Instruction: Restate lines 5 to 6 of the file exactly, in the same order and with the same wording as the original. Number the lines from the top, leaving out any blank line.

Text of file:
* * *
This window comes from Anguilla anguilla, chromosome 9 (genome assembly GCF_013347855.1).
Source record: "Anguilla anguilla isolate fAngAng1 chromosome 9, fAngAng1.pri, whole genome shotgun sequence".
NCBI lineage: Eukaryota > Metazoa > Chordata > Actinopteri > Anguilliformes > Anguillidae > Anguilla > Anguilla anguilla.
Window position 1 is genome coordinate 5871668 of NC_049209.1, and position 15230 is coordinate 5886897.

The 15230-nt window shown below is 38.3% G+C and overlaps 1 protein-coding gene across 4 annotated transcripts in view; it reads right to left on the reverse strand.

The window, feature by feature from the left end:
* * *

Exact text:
The 15230-nt window shown below is 38.3% G+C and overlaps 1 protein-coding gene across 4 annotated transcripts in view; it reads right to left on the reverse strand.

The window, feature by feature from the left end: